Boeing CEO’s Pay Plunges Amid Jetliner Crisis and Executive Shake-Up


In the aftermath of a perilous mid-air incident, Boeing is restructuring executive compensation to prioritize safety. The shake-up comes as the company grapples with the fallout from a critical door plug panel malfunction on a 737 Max operated by Alaska Airlines.

Outgoing CEO Dave Calhoun’s take-home pay dropped to million in 2023, excluding a declined bonus worth an estimated .8 million. His total compensation rose to .8 million, primarily driven by long-term incentives, but the company clarified that his actual pay is closer to .5 million. Boeing stock has declined nearly 30% this year.

“We will leave no stone unturned in our efforts to get this company where it needs to be,” declared newly appointed Chairman Steve Mollenkopf.

Compensation Tied to Safety Goals

Amid the ongoing safety crisis, Boeing has announced that executive compensation will be inextricably linked to safety metrics. If performance targets are not met, long-term incentives could be slashed to zero.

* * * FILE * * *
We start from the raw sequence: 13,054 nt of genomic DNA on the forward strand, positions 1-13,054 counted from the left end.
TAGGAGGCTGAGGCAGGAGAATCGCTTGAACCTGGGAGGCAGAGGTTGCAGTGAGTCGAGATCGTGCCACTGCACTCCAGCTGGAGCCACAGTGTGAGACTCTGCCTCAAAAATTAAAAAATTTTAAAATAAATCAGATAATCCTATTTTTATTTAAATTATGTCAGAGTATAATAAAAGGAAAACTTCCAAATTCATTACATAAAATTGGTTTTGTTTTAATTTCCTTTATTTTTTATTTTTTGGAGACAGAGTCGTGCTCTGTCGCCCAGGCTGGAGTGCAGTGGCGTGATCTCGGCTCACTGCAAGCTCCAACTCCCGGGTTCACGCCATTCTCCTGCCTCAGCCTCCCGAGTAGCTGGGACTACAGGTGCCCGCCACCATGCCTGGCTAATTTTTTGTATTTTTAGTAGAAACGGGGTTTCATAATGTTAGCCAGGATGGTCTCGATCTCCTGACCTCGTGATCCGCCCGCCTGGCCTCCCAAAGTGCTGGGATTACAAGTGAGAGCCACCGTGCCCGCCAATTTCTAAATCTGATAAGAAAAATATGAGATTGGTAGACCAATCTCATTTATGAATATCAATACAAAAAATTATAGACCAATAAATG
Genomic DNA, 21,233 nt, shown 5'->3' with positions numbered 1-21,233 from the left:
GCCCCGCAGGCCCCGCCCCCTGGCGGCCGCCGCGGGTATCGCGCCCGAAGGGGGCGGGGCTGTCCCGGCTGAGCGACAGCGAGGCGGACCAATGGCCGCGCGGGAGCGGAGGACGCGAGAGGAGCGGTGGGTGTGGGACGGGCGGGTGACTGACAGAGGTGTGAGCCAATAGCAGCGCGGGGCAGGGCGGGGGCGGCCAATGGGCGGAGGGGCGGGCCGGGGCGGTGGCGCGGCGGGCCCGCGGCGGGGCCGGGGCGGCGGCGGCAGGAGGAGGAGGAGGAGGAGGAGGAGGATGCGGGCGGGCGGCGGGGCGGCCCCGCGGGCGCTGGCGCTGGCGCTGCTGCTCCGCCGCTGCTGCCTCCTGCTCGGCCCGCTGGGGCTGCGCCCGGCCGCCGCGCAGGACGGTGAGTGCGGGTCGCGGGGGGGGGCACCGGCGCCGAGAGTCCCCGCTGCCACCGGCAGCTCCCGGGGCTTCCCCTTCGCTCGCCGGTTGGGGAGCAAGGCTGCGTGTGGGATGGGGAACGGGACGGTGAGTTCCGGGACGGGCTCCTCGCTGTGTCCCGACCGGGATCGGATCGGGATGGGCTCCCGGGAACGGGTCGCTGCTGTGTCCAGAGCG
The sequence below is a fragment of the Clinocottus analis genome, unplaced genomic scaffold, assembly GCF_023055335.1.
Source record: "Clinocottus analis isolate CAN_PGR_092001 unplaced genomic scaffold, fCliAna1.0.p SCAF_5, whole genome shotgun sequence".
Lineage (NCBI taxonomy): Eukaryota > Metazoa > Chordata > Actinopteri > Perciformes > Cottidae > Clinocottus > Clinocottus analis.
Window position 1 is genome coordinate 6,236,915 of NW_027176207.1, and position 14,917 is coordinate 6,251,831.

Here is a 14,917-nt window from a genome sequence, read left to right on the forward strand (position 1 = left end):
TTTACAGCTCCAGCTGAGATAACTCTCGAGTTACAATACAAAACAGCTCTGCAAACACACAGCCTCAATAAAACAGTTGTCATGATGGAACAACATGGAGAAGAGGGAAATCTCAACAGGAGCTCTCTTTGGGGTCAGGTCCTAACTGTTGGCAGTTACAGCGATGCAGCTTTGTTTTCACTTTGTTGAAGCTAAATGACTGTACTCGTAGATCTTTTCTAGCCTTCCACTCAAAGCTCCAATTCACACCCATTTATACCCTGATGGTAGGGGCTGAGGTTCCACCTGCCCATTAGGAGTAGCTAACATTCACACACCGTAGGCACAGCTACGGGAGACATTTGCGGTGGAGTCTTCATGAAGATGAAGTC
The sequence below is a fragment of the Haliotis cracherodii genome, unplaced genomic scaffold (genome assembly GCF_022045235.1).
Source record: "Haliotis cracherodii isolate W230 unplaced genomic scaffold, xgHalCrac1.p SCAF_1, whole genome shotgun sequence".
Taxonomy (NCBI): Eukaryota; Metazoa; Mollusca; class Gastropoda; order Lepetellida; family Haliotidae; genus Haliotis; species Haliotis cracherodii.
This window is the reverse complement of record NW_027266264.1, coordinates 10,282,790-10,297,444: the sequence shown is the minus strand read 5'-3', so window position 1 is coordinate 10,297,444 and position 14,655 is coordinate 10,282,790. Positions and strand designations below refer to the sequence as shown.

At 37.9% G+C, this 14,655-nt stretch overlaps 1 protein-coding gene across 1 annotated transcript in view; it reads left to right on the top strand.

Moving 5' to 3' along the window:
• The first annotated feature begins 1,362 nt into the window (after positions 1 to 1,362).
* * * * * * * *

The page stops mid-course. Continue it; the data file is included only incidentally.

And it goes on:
Calhoun’s Departure and Company Shake-up

Calhoun’s departure from Boeing’s top spot by the end of 2024 marks the latest in a series of management changes. The company also replaced its chairman and commercial airplane division head.

Quality Concerns Plague Boeing

Besides the 737 Max crashes that led to Calhoun’s predecessor’s ouster, Boeing has faced a slew of quality defects that have slowed deliveries and hampered cash flow. These include the Alaska Airlines door incident, which is under investigation by the Justice Department and has prompted the FAA to limit 737 Max production.

Boeing’s Financial Woes

With its last annual profit posted in 2018, Boeing is facing ongoing financial challenges. The pandemic’s impact on the aviation industry, coupled with production issues, has taken its toll on the company. Upcoming first-quarter results scheduled for April 24 are expected to shed further light on Boeing’s financial performance.

The Path Forward

Boeing’s commitment to safety is paramount as it seeks to restore its reputation and regain investor confidence. By tying executive pay to safety metrics, the company aims to ensure that leadership prioritizes the well-being of passengers and crew.

With a new leadership team in place, Boeing faces a daunting task of addressing past missteps and rebuilding trust. The path forward will be challenging, but the company’s unwavering focus on safety should guide their every decision.

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